Multiple system atrophy (MSA) is a neurodegenerative condition characterised clinically by a combination of parkinsonian, autonomie, cerebellar and pyramidal signs and neuropathologically by neuronal loss and the presence of glial and neuronal cytoplasmic inclusions in the basal ganglia and ponto-cerebellar system. The recognition of MSA may be easy when the full-blown picture is encountered, but some patients may be misdiagnosed as Parkinson's disease early in the disease phase. Quinn first proposed in 1989 a list of diagnostic criteria for MSA, which have represented the 'gold standard' in this field for the last decade. Nevertheless, his criteria have some pitfalls which mainly consist in the unclear definition of some of the clinical features and in the excessive emphasis put on some laboratory investigations (e.g. urethral and anal sphincters EMG). This observation has been taken into account by the members of the Consensus Conference (Oilman et al., 1998), who recently proposed the new clinical guidelines for the diagnosis of this condition. In order to test these guidelines, we applied them retrospectively in a series of clinical cases of MSA already enrolled in the ESGAP study using Quinn's criteria. Forty-five cases of MSA (29 M and 16 F), presenting with predominant parkinsonian (n = 37) or cerebellar (n = 8) signs were studied. The agreement by the two observations was moderate (K = 0.59), even if 4 cases (8.8%) previously classified as possible or probable MSA according to Quinn's criteria, could not be diagnosed as having this condition using Oilman's criteria. We conclude that the latter appear, on purely clinical grounds, reliable, but their real sensitivity and specificity must be tested on MSA cases with pathological confirmation before recommending their widespread use.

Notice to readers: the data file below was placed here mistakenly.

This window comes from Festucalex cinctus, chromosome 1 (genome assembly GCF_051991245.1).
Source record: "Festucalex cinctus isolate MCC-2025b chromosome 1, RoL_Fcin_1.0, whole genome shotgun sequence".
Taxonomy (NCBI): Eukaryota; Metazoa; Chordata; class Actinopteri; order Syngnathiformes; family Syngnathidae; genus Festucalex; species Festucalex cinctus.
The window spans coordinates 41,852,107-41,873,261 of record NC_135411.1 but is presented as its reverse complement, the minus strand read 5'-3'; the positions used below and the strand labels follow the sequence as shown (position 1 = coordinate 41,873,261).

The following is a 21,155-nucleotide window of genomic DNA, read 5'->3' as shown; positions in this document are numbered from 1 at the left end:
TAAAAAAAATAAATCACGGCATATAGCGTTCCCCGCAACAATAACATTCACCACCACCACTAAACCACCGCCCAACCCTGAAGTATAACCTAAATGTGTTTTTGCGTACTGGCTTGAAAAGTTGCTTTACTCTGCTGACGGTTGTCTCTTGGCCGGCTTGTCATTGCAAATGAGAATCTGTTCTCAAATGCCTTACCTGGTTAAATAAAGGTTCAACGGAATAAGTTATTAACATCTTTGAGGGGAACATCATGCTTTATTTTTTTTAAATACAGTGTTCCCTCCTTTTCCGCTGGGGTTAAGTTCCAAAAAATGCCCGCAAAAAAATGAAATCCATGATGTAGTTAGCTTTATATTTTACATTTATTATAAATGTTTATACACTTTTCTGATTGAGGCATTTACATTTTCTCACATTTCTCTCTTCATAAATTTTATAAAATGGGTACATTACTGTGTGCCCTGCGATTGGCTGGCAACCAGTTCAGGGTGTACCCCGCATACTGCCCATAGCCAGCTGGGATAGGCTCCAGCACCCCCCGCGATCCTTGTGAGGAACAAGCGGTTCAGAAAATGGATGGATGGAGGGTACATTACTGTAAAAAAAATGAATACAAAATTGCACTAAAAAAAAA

|Number of pages||1|
|Journal||Italian Journal of Neurological Sciences|
|Publication status||Published - 1999|
ASJC Scopus subject areas
- Clinical Neurology